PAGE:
Myth: The only path to a good career is with a university degree.
Reality: Somewhere in our not-so-distant past, people began to look down on the skilled trades in favour of the so-called “knowledge” workers – narrowly defined as those holding university degrees. But as James Rubec points out in his post on the Randstad site, “Trades jobs were the first ‘knowledge’ jobs in society. Masons built roads and buildings, welders built ships and cars and today, technical mechanics and skilled tradespeople are building the future economy of Canada and will, over the next 20 years, construct over $300 billion in capital spending for Canadian businesses and municipalities.”
“If we can’t call skilled trades jobs ‘knowledge’ jobs, we’re doing it wrong,” he says. “Becoming a journeyman takes, in some trades like electricians, 8,000 hours of on-the-job work… Tack on three years of classes, tests and certifications and you’re talking more than 15,000 hours of training and learning.” So while university is one path to a good career, pursuing a skilled trade apprenticeship and earning a Certificate of Qualification is a different – and equally respectable – path to a good career.
Myth: Careers in the trades are for students who don’t do well in school.
Reality: The trades are full of smart, dynamic people who have invested many years and many thousands of hours in training and schooling to receive their professional designation.
Having your high school diploma is the best first step as this sets you up with the necessary Essential Skills you need to succeed in the workplace and in your training.
To progress to higher-level positions, you’ll need to continue your education, just like in any other profession. And there is ongoing demand for trained professionals with specialized skills, requiring even more training.
The work often involves math, science and physics.
- Think you can build that world-class high-rise without the use of math?
- Or operate multi-million-dollar pieces of equipment without computer skills?
- Or weld without the knowledge of chemistry and metallurgy?
Myth: Women don’t belong in the trades.
Reality: The sentiment that women don’t belong in the trades is an outdated stereotype.
With increasing retirements and a smaller pool of young people entering the skilled trades, women are a huge part of the construction industry’s future.
More and more, women are entering the trades and proving themselves to be
capable, reliable and productive workers. The skilled trades require agility,
endurance, balance and coordination – not a specific gender.
In today’s trades, men and women work as respected members of the same teams
and earn the same rates. If you’re still skeptical, check out the video below of
industry leaders talking about the value of women in the trades.
Myth: The trades are dead-end jobs.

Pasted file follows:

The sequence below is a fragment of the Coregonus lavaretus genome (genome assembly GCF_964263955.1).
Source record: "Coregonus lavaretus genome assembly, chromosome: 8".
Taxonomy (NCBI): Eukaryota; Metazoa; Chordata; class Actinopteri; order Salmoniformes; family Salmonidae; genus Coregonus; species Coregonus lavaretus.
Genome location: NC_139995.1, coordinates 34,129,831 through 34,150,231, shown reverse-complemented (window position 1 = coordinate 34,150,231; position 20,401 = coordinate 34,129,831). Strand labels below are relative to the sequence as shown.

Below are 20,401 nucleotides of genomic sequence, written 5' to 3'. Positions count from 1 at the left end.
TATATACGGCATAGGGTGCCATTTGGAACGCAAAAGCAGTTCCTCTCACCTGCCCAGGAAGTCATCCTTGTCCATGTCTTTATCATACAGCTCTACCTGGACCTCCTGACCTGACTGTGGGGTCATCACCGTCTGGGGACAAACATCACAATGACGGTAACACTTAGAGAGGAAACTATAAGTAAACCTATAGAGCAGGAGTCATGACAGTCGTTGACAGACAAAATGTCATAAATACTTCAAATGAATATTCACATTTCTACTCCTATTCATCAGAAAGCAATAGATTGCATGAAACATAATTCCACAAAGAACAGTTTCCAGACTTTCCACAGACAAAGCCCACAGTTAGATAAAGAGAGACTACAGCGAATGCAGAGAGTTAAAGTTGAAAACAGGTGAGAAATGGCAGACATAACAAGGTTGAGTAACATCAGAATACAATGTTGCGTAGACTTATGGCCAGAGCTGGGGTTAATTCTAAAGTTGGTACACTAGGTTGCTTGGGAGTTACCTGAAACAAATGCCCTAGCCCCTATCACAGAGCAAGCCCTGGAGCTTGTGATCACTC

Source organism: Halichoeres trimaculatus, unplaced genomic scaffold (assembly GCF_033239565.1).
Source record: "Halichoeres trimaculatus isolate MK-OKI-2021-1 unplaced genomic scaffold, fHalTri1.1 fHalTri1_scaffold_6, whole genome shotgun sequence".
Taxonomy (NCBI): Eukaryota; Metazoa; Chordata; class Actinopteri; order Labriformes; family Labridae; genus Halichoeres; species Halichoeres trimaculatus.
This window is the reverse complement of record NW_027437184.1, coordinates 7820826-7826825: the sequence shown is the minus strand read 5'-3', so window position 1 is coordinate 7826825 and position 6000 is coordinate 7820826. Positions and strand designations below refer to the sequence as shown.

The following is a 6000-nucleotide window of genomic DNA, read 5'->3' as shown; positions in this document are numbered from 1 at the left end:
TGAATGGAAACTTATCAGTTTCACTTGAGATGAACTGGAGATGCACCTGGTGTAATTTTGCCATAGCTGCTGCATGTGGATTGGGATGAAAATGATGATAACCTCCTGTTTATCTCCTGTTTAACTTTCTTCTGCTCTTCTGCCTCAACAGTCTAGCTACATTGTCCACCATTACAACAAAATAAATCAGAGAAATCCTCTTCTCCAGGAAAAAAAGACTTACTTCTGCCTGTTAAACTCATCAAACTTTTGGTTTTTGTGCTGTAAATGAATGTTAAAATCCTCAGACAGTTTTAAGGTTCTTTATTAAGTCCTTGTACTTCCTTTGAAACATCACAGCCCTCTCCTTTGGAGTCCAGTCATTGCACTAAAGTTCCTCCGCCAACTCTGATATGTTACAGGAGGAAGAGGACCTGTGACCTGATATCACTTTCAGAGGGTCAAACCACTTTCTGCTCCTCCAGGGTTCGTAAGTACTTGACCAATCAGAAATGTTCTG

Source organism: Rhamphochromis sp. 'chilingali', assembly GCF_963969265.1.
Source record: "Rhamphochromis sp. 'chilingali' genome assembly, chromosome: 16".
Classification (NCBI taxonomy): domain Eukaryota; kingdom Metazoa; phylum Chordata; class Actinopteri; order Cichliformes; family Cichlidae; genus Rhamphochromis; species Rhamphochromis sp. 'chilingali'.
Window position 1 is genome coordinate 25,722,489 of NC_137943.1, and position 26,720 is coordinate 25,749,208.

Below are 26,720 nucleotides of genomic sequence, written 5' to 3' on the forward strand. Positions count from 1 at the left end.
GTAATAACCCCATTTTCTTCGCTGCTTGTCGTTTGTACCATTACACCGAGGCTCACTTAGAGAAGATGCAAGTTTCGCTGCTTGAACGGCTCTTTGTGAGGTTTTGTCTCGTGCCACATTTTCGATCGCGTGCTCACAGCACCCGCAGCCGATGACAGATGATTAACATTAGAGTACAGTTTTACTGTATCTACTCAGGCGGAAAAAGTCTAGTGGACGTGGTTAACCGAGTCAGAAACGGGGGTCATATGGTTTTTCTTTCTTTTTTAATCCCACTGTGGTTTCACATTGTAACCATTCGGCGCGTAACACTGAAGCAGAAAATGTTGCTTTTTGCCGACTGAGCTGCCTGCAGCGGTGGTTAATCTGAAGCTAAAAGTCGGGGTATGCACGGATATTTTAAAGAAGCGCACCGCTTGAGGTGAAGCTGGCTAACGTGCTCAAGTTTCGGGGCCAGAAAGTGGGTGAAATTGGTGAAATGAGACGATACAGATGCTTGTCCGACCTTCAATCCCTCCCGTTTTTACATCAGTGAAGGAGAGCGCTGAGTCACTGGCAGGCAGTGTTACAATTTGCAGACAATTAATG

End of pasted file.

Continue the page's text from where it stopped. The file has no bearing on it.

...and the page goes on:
Reality: Today’s tradespeople are tomorrow’s industry leaders! Gone are the days when people – in any industry – spent their entire working life doing the same thing. Canada’s construction industry is a $100 billion+ per year industry, representing 7.2% of our gross domestic product. An industry as important as this to our economy requires ambitious, energetic, hard-working people with the motivation to succeed.
Certified tradespeople enjoy a variety of opportunities to advance their careers in
any number of directions. With experience and additional training, you can move
- supervisory and management roles
- health and safety
- training and education
- engineering and science
- and even entrepreneurship
The industry is always seeking strong leaders and great business people. The
possibilities are endless.
Myth: Skilled trade jobs are not stable.
Reality: Careers in the skilled trades and technologies can be some of the most stable. Currently, people with a skilled trade can often choose their employment because the skills shortage is so high. Unlike many other careers, a skilled trade is one of the most transferable in today’s global economy.
Myth: Skilled trade jobs are dirty and noisy.
Reality: While many people who work in the skilled trades and technologies work outdoors, not all of these jobs involve getting your hands dirty. Many of these people work with some of the most sophisticated computer equipment and technology today. The great think is that if you are the type of person who enjoys using your hands, or you’re interested in computers and machines, you are likely to find a career in this industry equally rewarding.
Myth: Skilled trade jobs are not challenging.
Reality: People in these jobs work with some of the most sophisticated equipment; they design and build sports cars, buildings and robots; their training is leading-edge; they constantly work on new and exciting projects; they need to be smart and able to adapt; these are jobs that require commitment. The average apprenticeship takes as long as or longer than it does to acquire a university undergraduate degree, and apprentices have the opportunity to earn while they learn.
Myth: Skilled trade jobs are low-paying.
Reality: Most people in the skilled trades and technologies earn average or better-than-average salaries.
Debunking the Myths: https://youtu.be/ZPtP2CV5AUc
This video debunks several myths associated with a career in the trades and provides
further insights into this diverse, rewarding, and growing field.